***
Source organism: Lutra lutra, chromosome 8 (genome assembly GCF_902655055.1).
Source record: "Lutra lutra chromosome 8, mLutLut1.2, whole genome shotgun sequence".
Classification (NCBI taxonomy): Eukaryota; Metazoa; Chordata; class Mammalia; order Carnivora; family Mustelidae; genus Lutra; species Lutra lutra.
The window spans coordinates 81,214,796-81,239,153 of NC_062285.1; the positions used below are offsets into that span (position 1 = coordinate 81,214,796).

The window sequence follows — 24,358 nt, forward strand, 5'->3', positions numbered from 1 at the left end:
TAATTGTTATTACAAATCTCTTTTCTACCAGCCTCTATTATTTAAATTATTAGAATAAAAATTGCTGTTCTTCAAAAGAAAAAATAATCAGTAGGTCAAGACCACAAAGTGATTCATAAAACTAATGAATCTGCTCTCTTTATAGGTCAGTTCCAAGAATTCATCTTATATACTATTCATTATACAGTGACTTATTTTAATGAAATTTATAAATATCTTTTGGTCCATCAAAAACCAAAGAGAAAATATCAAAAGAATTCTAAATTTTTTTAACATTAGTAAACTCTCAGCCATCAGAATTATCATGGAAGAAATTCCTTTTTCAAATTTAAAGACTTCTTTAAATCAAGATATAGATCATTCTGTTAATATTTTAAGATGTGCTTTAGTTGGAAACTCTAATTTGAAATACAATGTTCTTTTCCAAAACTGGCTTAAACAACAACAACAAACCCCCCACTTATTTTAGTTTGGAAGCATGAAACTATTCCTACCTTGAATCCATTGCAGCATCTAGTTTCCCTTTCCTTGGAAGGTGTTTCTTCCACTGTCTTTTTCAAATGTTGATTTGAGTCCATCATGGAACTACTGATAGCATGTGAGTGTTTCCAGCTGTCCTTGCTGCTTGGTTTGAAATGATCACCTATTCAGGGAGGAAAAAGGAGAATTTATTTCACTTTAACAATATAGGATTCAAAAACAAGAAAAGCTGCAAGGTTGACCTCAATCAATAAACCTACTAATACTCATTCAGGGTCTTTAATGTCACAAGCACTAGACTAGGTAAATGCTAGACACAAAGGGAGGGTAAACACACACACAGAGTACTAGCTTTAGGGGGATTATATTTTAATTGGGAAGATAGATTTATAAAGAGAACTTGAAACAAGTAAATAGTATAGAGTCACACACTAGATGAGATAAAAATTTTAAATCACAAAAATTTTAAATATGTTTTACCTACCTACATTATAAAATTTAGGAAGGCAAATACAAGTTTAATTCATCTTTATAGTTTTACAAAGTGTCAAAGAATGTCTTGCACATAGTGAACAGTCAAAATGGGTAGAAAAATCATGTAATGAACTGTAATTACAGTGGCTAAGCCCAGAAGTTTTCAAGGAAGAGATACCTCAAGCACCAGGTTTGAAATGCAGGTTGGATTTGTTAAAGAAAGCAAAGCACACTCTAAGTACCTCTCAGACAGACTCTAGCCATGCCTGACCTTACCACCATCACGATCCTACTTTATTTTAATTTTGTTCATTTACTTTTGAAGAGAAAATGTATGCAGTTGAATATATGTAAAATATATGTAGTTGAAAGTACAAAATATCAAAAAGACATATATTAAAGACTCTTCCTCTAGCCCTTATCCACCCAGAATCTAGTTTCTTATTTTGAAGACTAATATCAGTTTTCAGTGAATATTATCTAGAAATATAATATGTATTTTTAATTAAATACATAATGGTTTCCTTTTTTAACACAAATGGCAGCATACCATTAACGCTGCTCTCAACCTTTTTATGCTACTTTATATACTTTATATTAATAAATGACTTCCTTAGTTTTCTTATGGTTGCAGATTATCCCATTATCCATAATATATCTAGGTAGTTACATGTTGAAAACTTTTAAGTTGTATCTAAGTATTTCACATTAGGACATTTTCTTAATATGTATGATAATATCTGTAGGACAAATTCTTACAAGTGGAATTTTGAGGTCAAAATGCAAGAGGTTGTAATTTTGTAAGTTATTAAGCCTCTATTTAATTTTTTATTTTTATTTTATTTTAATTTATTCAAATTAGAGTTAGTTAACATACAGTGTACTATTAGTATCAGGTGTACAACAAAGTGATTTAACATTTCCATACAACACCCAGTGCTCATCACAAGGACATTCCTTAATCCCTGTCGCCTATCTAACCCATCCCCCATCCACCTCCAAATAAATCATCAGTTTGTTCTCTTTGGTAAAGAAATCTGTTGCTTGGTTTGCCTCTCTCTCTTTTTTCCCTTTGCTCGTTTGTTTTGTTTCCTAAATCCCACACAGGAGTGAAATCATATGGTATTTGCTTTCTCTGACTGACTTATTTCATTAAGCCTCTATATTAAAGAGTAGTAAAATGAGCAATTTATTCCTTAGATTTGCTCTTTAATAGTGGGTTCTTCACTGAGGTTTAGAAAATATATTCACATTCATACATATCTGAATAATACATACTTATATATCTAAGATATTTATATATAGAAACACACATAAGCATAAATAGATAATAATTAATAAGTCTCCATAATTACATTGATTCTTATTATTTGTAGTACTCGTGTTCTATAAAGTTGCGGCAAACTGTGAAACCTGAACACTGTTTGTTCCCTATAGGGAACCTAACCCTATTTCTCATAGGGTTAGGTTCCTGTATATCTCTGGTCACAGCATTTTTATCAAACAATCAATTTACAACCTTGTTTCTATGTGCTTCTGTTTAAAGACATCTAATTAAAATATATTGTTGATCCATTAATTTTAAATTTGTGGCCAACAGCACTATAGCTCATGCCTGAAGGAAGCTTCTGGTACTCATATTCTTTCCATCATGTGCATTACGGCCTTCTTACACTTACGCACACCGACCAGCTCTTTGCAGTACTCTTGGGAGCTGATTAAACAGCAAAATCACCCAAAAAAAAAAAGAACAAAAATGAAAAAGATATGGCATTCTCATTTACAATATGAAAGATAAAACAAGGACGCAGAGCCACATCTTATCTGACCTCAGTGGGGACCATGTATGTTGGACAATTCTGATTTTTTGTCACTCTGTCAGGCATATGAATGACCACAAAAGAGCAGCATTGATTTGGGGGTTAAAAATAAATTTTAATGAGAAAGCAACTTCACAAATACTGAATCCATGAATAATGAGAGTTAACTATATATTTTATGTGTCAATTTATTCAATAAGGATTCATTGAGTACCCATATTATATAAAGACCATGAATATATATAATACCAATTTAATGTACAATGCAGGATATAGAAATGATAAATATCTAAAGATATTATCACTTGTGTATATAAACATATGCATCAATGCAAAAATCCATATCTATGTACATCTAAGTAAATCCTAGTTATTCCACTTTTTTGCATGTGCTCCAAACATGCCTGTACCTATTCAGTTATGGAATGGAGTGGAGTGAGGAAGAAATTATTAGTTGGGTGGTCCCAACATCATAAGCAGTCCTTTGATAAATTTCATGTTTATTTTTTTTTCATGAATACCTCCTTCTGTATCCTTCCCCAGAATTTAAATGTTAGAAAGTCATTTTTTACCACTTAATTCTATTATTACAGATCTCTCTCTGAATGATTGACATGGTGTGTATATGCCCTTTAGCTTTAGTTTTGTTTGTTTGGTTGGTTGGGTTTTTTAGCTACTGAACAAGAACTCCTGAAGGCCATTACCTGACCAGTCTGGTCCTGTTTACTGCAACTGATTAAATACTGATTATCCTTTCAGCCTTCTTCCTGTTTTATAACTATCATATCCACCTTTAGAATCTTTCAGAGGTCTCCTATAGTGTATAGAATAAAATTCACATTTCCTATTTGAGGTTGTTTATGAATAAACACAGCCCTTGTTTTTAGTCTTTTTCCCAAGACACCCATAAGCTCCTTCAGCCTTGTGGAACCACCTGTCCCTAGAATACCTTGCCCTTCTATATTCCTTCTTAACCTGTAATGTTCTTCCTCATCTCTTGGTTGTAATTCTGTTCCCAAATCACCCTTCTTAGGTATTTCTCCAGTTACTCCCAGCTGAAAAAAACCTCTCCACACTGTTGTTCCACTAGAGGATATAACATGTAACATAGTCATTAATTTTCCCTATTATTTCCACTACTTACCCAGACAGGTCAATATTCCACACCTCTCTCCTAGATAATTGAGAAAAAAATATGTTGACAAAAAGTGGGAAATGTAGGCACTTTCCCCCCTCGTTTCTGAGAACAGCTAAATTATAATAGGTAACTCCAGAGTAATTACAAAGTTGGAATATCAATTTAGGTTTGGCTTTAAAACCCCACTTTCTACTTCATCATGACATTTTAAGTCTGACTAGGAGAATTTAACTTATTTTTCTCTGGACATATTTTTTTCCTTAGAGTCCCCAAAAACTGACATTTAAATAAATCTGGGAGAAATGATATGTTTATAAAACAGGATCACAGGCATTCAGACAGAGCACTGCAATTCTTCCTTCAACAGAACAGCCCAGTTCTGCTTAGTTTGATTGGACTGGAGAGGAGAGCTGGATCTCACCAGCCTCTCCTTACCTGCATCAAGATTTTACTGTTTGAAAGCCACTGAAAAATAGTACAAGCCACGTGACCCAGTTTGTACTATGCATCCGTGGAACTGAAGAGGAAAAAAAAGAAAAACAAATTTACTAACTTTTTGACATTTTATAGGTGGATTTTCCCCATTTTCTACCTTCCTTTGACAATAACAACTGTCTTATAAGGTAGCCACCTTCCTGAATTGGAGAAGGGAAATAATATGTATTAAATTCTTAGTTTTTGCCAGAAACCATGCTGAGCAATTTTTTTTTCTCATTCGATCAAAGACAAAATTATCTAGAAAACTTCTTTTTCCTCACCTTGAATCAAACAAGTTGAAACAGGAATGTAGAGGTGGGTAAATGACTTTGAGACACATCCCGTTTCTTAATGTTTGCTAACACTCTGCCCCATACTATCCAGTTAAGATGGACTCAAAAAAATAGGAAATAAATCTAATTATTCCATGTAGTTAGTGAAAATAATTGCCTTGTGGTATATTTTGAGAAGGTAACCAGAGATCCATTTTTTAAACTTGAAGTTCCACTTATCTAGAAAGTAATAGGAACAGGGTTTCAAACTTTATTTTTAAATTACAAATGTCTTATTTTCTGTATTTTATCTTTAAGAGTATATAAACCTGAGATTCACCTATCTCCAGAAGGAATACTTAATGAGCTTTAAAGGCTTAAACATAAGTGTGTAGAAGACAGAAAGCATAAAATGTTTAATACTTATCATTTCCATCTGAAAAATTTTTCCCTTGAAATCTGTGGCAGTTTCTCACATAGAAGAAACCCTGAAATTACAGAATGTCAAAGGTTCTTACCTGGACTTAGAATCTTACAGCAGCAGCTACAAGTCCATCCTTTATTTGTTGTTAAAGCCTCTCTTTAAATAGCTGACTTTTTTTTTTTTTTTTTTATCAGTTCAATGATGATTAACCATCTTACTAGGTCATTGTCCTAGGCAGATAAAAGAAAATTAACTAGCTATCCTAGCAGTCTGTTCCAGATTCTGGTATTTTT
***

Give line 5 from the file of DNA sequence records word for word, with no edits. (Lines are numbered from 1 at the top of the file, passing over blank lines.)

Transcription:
The window sequence follows — 24,358 nt, forward strand, 5'->3', positions numbered from 1 at the left end: